"I noticed I could not open my phone," recalled Marian Solis, a 58-year-old childcare professional. Believing it to be a temporary issue, Marian went about her day. The following day, she encountered further difficulties. "I could not get toilet paper that day, I could not get dressed that day. I was getting sweaty when I was trying to get dressed," she said. Nevertheless, Marian was determined to drop her son off at work.
As she rode in the passenger seat while her son drove to work, Marian was solely concerned about his punctuality. Upon arrival, she assured him she would be fine as he exited the driver's seat. However, when she attempted to open the passenger door, it remained shut. Marian was experiencing a stroke.
"Some nice man parked next to me," she said, "He was asking if I was okay. He notified emergency and my son as I couldn't move.
Emergency services rushed Marian to Baylor Scott & White Medical Center – Temple. When she arrived, she was unable to use her right hand and right leg. She was also having difficulty speaking. Once doctors had stabilized her, they recommended the expert staff at Baylor Scott & White Institute of Rehabilitation (BSWIR) – Lakeway for the next part of her recovery.
The rehab team at BSWIR – Lakeway worked with Marian to design a therapy and care plan to help her meet her goals. "My goals were to walk and use my right hand—to get as normal as I was," she said. To do this, she would attend physical and occupational therapy and spend time with a speech language pathologist. Physical therapy strengthened her muscles and helped reactivate the right side of her body. "The therapists went above and beyond their job with me," she said. "I told them I would do anything they asked," she said.
In occupational therapy, Marian worked on controlling her right hand and completing daily tasks like brushing her teeth and getting dressed. "I could not even grip at first," she said, "Now I can start gripping. Strength is coming back." The speech language pathologists helped Marian regain control of her speech and improve and strengthen her memory. "The team was awesome," she said.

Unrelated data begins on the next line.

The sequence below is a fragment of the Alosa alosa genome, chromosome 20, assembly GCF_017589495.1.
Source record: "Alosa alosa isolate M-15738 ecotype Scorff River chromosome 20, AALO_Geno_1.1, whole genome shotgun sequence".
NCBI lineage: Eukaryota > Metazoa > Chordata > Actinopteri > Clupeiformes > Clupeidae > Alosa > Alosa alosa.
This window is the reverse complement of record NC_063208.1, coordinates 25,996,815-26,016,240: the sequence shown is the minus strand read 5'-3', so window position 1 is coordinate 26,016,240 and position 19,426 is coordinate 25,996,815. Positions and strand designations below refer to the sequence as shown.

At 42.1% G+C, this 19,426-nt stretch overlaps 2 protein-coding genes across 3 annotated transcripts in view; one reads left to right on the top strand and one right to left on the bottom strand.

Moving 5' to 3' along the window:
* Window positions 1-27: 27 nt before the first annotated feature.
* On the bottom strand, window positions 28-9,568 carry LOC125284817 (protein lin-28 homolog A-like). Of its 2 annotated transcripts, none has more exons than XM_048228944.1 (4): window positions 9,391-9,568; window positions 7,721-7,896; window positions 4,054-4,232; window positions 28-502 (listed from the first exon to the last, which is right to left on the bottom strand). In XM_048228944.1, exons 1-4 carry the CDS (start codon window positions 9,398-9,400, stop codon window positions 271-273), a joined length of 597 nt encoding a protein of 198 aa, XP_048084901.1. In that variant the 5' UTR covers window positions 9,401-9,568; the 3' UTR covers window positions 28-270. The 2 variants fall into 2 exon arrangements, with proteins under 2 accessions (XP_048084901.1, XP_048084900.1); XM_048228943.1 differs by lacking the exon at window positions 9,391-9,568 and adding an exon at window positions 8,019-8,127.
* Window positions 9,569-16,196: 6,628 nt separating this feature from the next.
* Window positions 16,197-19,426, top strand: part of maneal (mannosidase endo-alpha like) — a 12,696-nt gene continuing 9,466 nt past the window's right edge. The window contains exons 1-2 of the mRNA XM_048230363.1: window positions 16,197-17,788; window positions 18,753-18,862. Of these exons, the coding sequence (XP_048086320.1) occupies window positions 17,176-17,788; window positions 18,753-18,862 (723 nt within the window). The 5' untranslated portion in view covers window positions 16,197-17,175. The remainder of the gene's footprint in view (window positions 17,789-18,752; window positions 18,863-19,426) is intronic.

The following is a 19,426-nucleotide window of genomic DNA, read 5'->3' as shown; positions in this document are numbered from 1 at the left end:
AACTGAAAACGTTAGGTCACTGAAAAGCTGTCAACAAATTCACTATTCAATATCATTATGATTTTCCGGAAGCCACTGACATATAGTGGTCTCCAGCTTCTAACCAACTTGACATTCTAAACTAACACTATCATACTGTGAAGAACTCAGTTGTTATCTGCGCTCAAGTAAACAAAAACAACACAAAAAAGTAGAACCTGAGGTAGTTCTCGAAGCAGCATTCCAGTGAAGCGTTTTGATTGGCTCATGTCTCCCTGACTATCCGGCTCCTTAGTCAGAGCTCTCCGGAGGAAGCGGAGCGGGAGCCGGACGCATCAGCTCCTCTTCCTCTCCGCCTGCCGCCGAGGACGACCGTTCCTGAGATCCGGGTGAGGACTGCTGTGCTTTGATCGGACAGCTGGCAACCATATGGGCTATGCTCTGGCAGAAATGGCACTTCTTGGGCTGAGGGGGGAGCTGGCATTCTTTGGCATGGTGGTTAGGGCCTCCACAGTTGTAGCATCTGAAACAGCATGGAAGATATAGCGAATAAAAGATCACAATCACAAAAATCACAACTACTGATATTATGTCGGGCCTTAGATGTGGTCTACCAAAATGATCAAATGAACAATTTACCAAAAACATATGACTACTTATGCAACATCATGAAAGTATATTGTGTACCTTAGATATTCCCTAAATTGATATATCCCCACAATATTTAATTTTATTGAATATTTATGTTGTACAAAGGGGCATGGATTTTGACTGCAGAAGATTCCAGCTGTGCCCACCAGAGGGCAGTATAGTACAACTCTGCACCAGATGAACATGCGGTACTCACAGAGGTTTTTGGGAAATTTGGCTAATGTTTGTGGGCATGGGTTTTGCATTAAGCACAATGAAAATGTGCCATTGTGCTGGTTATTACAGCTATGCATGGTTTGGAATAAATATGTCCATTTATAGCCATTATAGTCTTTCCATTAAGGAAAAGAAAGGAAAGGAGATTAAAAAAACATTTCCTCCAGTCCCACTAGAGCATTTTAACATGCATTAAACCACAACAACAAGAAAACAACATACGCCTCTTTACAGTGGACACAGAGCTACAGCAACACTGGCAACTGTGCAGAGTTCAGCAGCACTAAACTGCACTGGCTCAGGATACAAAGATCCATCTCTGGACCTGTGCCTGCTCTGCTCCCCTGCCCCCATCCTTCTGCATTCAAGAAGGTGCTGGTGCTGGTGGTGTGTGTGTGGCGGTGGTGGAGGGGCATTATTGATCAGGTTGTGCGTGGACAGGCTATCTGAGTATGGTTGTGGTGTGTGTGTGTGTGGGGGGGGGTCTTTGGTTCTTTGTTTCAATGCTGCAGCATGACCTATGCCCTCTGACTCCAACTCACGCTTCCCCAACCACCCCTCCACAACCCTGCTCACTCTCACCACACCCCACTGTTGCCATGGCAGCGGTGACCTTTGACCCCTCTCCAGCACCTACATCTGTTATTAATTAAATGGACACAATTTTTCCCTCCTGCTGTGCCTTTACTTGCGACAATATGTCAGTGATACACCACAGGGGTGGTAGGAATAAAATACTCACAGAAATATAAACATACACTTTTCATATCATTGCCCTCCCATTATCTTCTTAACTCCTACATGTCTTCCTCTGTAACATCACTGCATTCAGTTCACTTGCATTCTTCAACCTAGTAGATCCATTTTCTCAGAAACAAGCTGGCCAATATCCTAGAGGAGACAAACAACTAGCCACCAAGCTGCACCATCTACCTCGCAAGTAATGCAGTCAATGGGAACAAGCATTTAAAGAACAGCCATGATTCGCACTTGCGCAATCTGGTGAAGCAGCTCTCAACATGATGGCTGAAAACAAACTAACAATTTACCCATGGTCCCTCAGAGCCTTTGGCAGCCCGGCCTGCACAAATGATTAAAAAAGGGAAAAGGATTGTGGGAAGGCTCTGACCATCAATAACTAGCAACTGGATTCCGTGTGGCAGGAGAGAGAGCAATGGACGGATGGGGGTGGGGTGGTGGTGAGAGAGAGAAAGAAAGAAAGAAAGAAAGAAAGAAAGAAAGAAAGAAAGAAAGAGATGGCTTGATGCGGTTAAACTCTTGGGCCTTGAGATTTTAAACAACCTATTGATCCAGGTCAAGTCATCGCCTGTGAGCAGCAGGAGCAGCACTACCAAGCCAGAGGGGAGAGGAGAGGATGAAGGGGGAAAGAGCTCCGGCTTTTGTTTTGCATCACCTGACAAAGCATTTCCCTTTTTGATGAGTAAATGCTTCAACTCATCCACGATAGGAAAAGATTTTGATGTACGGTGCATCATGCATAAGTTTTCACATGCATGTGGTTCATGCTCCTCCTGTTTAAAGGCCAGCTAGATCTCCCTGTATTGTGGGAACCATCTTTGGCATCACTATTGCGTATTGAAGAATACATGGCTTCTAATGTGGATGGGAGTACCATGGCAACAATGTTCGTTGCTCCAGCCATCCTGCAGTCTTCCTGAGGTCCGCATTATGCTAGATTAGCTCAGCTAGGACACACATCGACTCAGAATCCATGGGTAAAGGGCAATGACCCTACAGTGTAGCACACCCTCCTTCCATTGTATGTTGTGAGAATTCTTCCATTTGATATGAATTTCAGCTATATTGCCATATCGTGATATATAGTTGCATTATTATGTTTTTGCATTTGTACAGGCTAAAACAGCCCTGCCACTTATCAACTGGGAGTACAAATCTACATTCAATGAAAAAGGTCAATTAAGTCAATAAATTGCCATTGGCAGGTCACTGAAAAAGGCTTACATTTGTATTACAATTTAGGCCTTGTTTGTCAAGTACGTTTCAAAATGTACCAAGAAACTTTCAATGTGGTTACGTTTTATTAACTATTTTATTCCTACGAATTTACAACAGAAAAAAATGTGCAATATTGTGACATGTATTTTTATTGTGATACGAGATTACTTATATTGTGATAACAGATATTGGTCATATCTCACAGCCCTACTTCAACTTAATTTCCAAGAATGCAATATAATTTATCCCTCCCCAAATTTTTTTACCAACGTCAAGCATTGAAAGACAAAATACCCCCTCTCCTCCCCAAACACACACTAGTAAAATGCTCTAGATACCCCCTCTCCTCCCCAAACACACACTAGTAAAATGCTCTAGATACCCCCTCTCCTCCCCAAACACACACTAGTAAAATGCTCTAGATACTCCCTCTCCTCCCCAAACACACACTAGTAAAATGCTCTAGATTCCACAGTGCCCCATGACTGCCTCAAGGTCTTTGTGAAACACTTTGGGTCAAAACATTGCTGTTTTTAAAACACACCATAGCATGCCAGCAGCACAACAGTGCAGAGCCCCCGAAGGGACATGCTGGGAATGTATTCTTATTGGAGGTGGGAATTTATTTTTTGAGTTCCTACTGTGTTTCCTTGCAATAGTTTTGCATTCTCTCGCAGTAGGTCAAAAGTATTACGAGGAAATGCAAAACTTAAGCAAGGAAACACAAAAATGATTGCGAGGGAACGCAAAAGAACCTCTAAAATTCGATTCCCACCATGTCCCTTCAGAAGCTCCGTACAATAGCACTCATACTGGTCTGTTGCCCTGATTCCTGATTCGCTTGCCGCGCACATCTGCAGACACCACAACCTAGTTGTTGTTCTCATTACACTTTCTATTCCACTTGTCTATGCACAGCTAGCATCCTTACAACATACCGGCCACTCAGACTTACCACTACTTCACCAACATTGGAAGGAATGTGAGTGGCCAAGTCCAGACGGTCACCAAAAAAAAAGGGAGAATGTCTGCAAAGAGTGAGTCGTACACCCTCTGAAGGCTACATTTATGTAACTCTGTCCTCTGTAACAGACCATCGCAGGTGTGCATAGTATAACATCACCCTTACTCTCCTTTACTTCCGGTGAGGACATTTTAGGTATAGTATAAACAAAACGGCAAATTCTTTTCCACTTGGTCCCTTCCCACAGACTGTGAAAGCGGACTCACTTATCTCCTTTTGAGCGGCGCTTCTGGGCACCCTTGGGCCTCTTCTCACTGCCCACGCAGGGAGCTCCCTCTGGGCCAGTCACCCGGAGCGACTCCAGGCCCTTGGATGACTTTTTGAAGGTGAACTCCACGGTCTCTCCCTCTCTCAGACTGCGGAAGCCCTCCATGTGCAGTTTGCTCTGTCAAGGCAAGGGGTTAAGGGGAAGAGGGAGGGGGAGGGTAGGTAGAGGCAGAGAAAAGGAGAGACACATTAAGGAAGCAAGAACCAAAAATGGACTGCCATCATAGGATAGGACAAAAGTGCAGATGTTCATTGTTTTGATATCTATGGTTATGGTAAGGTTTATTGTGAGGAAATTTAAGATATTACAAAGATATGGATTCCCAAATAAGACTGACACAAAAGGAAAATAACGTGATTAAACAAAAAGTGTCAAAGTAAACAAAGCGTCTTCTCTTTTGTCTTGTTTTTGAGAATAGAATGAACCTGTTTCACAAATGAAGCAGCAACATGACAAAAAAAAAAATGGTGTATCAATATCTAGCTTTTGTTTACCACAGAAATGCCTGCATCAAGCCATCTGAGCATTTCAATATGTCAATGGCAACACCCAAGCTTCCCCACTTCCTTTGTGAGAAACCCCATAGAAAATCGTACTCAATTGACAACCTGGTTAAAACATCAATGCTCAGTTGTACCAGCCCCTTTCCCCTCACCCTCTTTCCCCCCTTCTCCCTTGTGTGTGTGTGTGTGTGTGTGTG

A turning point in her therapy occurred when her doctor administered a steroid shot in her knee, alleviating her pain and enabling her to begin walking. "I told them that I wasn't just going to start walking but that I would be dancing. When I came here, I couldn't even stand, and I wasn't even talking about walking," she said.
Marian's determination to get back to her students and the support of her family pushed her to keep working hard. "My family lives far away, but they supported me through calls and FaceTime. They were there in spirit with me." She also fondly remembers the nursing staff. "The nursing staff was so sweet and encouraging. I can see that these people work in the right place; they are so good at their job, they have a calling for [it]," she said.
Marian is preparing to transition from BSWIR – Lakeway to a nursing facility, where she will continue her therapy and mentally prepare for her eventual return home. Her time at BSWIR – Lakeway taught her "that I am a very strong woman, this was not going to put me down," she said, "From the moment I got here, I knew that this place is where I needed to be. If they told me to walk two feet, I did three, if I was told to ride the bike for 10 minutes, I did 11. I was ready to give my all."
With this part of her rehabilitation behind her, Marian had some advice for those living through similar circumstances. "In a situation like mine, don't give up," she said. "Everything will fall into place like it should—just don't give up."